Deep in the bowels of an icy mountain on an island above the Arctic Circle between Norway and the North Pole lies a resource of vital importance for the future of humankind. It’s not coal, oil or precious minerals, but seeds.
Millions of these tiny brown specks, from more than 930,000 varieties of food crops, are stored in the Global Seed Vault on Spitsbergen, part of Norway’s Svalbard archipelago. It is essentially a huge safety deposit box, holding the world’s largest collection of agricultural biodiversity. “Inside this building is 13,000 years of agricultural history,” says Brian Lainoff, lead partnerships coordinator of the Crop Trust, which manages the vault, as he hauls open the huge steel door leading inside the mountain.
It would be difficult to find a place more remote than the icy wilderness of Svalbard. It is the farthest north you can fly on a commercial airline, and apart from the nearby town of Longyearbyen, it is a vast white expanse of frozen emptiness.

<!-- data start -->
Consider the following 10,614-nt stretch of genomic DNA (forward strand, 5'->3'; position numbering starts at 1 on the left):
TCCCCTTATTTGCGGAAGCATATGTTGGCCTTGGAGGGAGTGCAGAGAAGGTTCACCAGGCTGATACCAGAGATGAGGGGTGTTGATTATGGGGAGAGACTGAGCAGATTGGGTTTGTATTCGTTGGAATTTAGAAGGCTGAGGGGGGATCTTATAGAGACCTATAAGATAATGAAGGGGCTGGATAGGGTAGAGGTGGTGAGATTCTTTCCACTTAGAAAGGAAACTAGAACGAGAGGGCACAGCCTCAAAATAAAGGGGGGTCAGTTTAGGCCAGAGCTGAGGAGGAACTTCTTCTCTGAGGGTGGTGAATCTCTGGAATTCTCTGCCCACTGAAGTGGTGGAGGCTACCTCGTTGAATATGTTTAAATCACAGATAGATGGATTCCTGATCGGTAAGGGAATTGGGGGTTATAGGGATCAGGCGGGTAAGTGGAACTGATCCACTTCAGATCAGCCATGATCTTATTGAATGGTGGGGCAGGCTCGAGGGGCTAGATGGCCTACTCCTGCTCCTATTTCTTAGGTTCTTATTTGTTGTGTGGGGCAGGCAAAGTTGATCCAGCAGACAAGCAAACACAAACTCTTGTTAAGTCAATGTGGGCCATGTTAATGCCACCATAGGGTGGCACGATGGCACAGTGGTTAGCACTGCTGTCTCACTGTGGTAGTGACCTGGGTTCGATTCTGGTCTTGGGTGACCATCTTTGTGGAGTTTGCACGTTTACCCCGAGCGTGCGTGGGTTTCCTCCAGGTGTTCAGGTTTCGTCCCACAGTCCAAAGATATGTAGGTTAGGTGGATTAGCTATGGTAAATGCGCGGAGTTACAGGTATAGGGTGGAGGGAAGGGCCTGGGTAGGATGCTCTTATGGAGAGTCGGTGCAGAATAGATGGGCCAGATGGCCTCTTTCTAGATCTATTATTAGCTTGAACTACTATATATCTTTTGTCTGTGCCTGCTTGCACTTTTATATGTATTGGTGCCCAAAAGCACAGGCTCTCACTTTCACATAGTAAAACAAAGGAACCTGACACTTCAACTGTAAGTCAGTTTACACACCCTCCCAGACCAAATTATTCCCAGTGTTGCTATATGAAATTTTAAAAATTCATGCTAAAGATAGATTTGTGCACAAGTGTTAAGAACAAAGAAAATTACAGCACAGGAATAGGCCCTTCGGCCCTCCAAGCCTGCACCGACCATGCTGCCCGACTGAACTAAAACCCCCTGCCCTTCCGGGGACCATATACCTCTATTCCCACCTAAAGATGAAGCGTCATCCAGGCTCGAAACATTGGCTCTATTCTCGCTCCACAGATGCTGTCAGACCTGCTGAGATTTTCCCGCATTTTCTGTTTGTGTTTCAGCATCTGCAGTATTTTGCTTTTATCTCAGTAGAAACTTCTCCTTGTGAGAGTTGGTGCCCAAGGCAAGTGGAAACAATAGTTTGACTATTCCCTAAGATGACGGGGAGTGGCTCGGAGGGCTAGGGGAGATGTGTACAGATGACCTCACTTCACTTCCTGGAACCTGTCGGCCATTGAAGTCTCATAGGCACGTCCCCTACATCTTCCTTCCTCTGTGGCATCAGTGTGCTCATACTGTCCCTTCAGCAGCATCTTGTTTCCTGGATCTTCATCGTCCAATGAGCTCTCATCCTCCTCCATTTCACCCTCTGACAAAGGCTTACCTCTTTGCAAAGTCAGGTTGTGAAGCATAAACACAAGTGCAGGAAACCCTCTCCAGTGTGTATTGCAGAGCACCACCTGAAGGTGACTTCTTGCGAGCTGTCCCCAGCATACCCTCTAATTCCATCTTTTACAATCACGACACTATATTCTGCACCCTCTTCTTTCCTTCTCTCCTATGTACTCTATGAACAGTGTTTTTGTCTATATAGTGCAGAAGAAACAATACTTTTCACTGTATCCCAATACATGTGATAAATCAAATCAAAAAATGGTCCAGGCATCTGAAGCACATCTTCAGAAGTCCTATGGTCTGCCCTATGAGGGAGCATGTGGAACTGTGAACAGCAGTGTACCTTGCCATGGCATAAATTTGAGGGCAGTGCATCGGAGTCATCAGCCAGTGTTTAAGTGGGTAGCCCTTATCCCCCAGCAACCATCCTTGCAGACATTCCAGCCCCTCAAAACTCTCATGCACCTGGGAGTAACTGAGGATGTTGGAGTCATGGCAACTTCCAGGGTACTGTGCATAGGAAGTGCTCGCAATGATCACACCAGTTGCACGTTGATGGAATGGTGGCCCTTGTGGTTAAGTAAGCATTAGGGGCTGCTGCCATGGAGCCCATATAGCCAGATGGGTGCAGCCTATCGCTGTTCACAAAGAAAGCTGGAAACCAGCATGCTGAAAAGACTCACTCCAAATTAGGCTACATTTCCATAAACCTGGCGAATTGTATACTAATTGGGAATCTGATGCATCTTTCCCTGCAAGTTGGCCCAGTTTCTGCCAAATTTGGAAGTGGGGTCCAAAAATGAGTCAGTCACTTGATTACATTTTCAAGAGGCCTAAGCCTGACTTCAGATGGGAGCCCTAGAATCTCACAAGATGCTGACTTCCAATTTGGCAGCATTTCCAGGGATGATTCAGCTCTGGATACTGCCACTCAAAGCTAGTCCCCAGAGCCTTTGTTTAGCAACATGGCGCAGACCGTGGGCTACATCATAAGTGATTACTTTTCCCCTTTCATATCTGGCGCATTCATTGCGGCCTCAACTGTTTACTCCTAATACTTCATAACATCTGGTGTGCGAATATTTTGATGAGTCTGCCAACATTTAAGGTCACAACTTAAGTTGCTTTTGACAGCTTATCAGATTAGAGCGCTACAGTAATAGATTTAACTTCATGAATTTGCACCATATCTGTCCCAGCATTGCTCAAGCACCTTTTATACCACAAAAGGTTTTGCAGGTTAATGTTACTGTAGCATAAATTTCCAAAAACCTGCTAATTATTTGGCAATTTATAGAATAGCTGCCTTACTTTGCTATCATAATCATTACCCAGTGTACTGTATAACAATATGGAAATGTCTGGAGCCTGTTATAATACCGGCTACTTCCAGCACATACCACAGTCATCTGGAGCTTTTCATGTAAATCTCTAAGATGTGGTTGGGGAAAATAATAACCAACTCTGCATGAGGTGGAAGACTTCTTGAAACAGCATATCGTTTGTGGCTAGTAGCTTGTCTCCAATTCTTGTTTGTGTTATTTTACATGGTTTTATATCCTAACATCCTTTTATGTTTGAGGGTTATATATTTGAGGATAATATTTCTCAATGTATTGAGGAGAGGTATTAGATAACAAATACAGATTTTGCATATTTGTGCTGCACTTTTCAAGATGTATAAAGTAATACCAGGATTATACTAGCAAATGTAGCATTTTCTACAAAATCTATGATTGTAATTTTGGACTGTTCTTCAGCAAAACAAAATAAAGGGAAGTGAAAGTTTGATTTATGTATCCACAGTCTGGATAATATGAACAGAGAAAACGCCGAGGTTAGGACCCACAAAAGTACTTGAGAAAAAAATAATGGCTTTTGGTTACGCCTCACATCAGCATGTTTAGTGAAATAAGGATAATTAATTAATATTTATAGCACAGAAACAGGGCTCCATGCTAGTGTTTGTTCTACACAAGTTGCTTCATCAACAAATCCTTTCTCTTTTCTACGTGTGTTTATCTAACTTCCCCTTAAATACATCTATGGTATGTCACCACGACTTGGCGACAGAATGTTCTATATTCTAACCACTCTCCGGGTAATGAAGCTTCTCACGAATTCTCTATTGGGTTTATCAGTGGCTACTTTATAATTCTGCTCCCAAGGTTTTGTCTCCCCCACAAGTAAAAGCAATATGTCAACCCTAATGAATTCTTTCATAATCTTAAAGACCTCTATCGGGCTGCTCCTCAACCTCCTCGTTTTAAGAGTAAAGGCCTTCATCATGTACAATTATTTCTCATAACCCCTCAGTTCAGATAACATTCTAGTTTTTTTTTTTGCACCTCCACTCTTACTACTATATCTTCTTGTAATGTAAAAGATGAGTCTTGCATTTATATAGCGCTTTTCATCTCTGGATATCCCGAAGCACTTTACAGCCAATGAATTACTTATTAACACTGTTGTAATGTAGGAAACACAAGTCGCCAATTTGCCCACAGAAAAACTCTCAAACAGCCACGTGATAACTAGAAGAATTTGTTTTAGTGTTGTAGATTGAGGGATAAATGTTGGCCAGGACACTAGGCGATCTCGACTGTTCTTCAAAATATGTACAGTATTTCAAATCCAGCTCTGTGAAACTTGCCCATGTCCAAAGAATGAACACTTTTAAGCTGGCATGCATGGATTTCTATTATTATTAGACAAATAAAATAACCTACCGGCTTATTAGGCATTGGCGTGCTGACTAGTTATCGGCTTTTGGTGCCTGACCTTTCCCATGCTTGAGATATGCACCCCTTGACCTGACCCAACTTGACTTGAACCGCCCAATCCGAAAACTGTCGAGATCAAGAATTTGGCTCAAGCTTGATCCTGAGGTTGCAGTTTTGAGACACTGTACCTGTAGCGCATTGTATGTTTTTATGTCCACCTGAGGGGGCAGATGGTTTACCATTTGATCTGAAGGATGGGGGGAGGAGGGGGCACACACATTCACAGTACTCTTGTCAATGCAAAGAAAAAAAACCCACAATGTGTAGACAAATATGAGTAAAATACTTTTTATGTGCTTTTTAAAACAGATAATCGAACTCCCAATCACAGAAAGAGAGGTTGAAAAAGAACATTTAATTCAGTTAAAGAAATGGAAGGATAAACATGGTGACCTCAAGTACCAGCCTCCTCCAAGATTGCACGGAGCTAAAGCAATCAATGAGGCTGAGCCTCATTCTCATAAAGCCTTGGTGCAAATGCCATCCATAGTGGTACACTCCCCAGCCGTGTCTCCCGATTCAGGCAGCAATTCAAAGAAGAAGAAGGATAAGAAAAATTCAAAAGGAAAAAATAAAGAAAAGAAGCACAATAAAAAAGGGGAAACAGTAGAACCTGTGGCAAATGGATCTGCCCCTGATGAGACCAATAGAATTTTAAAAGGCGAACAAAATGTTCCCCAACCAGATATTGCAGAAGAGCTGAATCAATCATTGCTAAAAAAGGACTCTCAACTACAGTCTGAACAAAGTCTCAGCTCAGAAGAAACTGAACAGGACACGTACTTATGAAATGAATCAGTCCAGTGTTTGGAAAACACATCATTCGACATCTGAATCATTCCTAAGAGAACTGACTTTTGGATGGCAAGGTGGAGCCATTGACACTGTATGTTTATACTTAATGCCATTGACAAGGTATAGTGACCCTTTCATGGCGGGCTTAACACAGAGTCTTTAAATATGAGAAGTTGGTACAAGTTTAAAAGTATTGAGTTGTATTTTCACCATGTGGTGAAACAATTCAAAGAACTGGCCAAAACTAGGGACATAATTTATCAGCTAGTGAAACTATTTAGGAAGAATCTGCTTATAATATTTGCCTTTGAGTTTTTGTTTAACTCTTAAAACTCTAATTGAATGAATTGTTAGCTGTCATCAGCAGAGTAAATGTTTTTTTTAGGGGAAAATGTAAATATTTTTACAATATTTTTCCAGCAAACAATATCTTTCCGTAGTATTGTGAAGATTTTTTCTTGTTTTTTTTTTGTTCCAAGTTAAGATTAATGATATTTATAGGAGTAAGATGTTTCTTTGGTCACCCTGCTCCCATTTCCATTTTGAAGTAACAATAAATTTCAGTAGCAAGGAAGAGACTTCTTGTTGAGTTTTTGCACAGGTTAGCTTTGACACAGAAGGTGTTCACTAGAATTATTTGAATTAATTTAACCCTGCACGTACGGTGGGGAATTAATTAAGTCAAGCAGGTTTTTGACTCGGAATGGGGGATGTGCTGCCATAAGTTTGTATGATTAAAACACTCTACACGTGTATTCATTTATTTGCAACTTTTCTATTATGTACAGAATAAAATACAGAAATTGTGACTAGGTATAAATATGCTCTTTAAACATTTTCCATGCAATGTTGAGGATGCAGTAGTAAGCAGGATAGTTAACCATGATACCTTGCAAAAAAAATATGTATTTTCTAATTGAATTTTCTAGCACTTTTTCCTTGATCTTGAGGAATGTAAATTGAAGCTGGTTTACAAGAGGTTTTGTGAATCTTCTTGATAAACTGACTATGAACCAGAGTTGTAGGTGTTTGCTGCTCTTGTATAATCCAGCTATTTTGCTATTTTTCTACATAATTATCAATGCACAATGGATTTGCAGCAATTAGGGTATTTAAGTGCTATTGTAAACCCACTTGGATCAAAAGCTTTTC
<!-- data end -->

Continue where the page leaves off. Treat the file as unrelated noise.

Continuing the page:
The Global Seed Vault has been dubbed the “doomsday” vault, which conjures up an image of a reserve of seeds for use in case of an apocalyptic event or a global catastrophe. But it is the much smaller, localized destruction and threats facing gene banks all over the world that the vault was designed to protect against—and it’s why the vault was opened in February, when TIME visited.
On this occasion, samples from India, Pakistan and Mexico were being deposited alongside seeds from Syria, many of whose citizens are living through their own apocalypse. “There are big and small doomsdays going on around the world every day. Genetic material is being lost all over the globe,” says Marie Haga, executive director of the Crop Trust. This past winter offered the gene bank a chance to redress the balance.
Near the entrance to the facility, a rectangular wedge of concrete that juts out starkly against the snowy landscape, the doomsday nickname seems eerily apt. It was precisely for its remoteness that Svalbard was chosen as the location of the vault. “It is away from the places on earth where you have war and terror, everything maybe you are afraid of in other places. It is situated in a safe place,” says Bente Naeverdal, a property manager who oversees the day-to-day operation of the vault.